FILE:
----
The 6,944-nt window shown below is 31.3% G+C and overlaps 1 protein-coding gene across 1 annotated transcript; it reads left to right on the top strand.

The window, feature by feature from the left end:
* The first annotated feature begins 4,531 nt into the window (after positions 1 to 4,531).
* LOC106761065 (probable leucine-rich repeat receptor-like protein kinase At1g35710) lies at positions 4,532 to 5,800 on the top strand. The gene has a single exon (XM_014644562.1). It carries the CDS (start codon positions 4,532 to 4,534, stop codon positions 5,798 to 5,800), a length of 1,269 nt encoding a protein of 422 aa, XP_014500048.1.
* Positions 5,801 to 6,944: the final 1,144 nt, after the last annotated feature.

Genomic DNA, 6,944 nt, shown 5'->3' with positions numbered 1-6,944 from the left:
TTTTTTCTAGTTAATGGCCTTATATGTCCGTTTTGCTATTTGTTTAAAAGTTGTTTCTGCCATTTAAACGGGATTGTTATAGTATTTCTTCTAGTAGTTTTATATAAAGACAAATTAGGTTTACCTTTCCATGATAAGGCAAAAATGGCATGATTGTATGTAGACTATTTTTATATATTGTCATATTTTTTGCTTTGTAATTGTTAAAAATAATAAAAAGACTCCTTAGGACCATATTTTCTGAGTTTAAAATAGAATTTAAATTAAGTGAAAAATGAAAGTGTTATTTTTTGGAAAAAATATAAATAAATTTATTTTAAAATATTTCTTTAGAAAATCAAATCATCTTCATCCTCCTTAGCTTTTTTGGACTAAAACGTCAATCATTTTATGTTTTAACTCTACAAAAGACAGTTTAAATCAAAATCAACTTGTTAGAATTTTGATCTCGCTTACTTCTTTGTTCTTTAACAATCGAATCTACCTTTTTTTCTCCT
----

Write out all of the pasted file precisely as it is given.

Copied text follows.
The 6,944-nt window shown below is 31.3% G+C and overlaps 1 protein-coding gene across 1 annotated transcript; it reads left to right on the top strand.

The window, feature by feature from the left end:
* The first annotated feature begins 4,531 nt into the window (after positions 1 to 4,531).
* LOC106761065 (probable leucine-rich repeat receptor-like protein kinase At1g35710) lies at positions 4,532 to 5,800 on the top strand. The gene has a single exon (XM_014644562.1). It carries the CDS (start codon positions 4,532 to 4,534, stop codon positions 5,798 to 5,800), a length of 1,269 nt encoding a protein of 422 aa, XP_014500048.1.
* Positions 5,801 to 6,944: the final 1,144 nt, after the last annotated feature.

Genomic DNA, 6,944 nt, shown 5'->3' with positions numbered 1-6,944 from the left:
TTTTTTCTAGTTAATGGCCTTATATGTCCGTTTTGCTATTTGTTTAAAAGTTGTTTCTGCCATTTAAACGGGATTGTTATAGTATTTCTTCTAGTAGTTTTATATAAAGACAAATTAGGTTTACCTTTCCATGATAAGGCAAAAATGGCATGATTGTATGTAGACTATTTTTATATATTGTCATATTTTTTGCTTTGTAATTGTTAAAAATAATAAAAAGACTCCTTAGGACCATATTTTCTGAGTTTAAAATAGAATTTAAATTAAGTGAAAAATGAAAGTGTTATTTTTTGGAAAAAATATAAATAAATTTATTTTAAAATATTTCTTTAGAAAATCAAATCATCTTCATCCTCCTTAGCTTTTTTGGACTAAAACGTCAATCATTTTATGTTTTAACTCTACAAAAGACAGTTTAAATCAAAATCAACTTGTTAGAATTTTGATCTCGCTTACTTCTTTGTTCTTTAACAATCGAATCTACCTTTTTTTCTCCT